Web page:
10 food and drink trends set to soar in 2022

10 November 2021, 13:02 PM
  • As we approach a new year, Speciality Food tracks expert predictions of the biggest buzzwords in the food and drink sector for the months ahead
10 food and drink trends set to soar in 2022

As the food industry gears up for a new year, experts are beginning to predict which food trends will be most in demand in 2022. 

1. Flexitarian food

Retailers take note: the flexitarian movement is going strong. In Whole Foods Market’s latest Trends Council report, ‘reducetarianism’ was dubbed a top trend to watch for 2022, perfect for “plant-curious eaters” who aren’t ready to give up meat entirely. The plant-based food sector is certainly growing – online food platform ShelfNow said between 2020 and 2021 sales of vegetarian food products increased by 156% and vegan product sales jumped 150% and products like dairy and meat alternatives are a growing market.

But according to Whole Foods, the flip side of the flexitarian diet means that the highest quality meat, dairy and eggs are also in demand. This is because consumers are more aware of animal wellness and environmental concerns, so they’re focusing on quality over quantity. Waitrose’s 2022 Food & Drink Report found that nearly 70% of surveyed customers said the carbon footprint of their food was important.

2. Bigger, better breakfast

The home working boom caused a shift in consumers’ grocery buying habits – and with many still yet to return full-time to the office, cutting out the commute means more consumers have time for a leisurely breakfast. In fact, during the first lockdown, one survey found that Brits ate eggs for breakfast 68% more times than in the previous year, while bacon sales were up 21% and pastries were up 25%, according to Waitrose.

3. Mushrooms

Versatile mushrooms are not brand new to the superfood category, but their cult-like status is reaching the masses today. Not only is the consumption of ordinary mushrooms on the rise, but they’re being found in more and more unexpected places, from mushroom powder adding punchy flavour to alternative meats to varieties like Lion’s Mane adding functional benefits to beverages.

4. Bottled cocktails

Convenient, cost-effective and tasty – there’s nothing not to love about the premium pre-batched bottled cocktails on the market today. Whether sold in ready-to-drink cans or in larger bottles that consumers can return to for an evening tipple, pre-mixed cocktails have shed their less than sparkling reputation as speciality drink industry brands revamp the category to ride the wave of premiumisation in drinks. Waitrose expects pre-batched bottled cocktails to be one of the top future trends in food and drink.

5. Nostalgic desserts

The novelty of retro foods has not worn off on British consumers, who are still returning to nostalgic recipes for a dose of comfort food. Younger generations are getting involved too, with one video of a school-dinner-style traybake receiving more than 100,000 views on TikTok. On Waitrose’s website, searches of knickerbocker glory were up 171%, the retailer said.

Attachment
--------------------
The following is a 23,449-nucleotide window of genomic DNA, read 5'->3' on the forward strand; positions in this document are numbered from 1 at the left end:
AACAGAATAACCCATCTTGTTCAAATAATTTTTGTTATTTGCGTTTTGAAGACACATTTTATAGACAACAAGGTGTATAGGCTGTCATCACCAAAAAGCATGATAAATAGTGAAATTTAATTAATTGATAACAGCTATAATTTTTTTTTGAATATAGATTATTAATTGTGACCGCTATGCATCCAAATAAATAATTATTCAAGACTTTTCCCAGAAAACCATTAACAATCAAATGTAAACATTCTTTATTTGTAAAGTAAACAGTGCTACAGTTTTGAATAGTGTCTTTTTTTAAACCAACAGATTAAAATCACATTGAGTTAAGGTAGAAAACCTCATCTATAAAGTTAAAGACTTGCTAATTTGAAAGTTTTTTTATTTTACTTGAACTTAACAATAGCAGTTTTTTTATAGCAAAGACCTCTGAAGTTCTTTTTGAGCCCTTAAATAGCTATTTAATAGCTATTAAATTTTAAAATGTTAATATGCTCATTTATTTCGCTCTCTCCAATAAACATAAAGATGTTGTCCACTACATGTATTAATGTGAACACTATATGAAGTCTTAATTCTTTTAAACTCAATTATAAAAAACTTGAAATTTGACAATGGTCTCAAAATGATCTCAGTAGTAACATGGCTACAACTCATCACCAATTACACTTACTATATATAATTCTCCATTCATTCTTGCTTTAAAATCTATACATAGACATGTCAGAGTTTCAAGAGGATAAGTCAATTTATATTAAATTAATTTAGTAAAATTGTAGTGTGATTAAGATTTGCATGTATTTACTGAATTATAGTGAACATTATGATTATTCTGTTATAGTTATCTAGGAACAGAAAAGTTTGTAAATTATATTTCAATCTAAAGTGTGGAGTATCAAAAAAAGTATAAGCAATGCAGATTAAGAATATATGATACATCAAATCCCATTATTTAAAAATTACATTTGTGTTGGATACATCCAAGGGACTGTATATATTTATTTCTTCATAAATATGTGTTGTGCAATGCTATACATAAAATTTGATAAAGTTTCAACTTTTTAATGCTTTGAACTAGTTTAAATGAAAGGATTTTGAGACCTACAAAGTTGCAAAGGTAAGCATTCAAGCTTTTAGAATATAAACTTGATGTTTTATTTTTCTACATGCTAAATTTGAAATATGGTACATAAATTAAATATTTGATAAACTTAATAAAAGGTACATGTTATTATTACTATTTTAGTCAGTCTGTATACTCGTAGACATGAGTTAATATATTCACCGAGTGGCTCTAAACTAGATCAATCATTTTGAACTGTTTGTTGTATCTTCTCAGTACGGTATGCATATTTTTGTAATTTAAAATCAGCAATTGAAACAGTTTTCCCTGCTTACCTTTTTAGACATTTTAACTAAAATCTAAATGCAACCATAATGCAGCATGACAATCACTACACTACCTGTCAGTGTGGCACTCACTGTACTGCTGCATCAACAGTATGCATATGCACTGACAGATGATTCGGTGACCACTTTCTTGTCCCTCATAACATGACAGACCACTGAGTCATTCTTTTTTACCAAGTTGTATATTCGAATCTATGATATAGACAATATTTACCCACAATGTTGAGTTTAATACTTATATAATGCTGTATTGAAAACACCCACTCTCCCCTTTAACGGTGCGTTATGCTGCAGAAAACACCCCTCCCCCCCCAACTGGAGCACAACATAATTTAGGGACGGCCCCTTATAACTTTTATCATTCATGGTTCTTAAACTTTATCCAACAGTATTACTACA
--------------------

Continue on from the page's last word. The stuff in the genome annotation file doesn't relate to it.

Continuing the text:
6. Japanese flavours

Dishes inspired by foreign countries have flourished in Britain since the pandemic hit, and experts have tracked a particular interest in Japanese flavours in the build-up to and following the Tokyo Olympics. At Waitrose, sales of the retailer’s own-brand Umami Paste were up 17% compared with 2019, while sushi sales saw a 54% increase. Consumers were also keen to try their hand at creating their own sushi, with sales of sushi mats up 57% and nori sales up 56% compared to the same period last year.

Whole Foods’ experts also noted that yuzu, a citrus from Japan, Korea and China, is being found in a growing number of products, from vinaigrettes to hard seltzers to mayos and more. In 2022, they predict it will shine even brighter.

7. Levantine food

Consumers are also inspired by the food of the Levant, which comprises a large area in the Eastern Mediterranean. Searches for Levantine on Waitrose’s website rose by more than 2,500%, the retailer said, with products like pomegranate molasses, Turkish Urfa chilli flakes and Feta parcels flying off the shelves.

8. CBD

The CBD market has seen an explosion of interest in recent years, thanks to the growing demand for healthy foods and CBD’s claimed benefits for mental health and wellness. Increasingly, however, CBD products are moving away from the health food shops and into drinks and food products, so it is certainly an area worth exploring for fine food retailers. ShelfNow has noted that alongside a growing interest for CBD, products like Cannasa, a premium CBD-infused drink, are increasingly in demand.

9. Potato milk

Could potato milk be the next big thing to disrupt the vegan milk alternatives sector? The innovative brand DUG has caught the eye of experts, from Waitrose’s buyers to food consultant Heather Morris of SHFoodie, who are excited by its sustainable credentials as well as its creamy flavour. With alternative-milks like oat milk and almond milk continuing to penetrate the diary market, there is good reason to believe the hype that plant-based milk will continue to grow in popularity.

10. Spicy foods

From traditional spices like garam masala and cardamom to South East Asian flavours like gochujang or American-style barbecue rubs, Waitrose says Brits are showing a growing interest in adding a pop of flavour to their dishes. In fact, sales of herbs and spices at the retailer are up 41% this year after a strong 2020. Top performers in this category include Middle Eastern spices, tying in with the trend for Levantine food, and speciality salts.

more like this
close stay up-to-date with our free newsletter | expert intel | tailored industry news | new-to-know trend analysis | sign up | speciality food daily briefing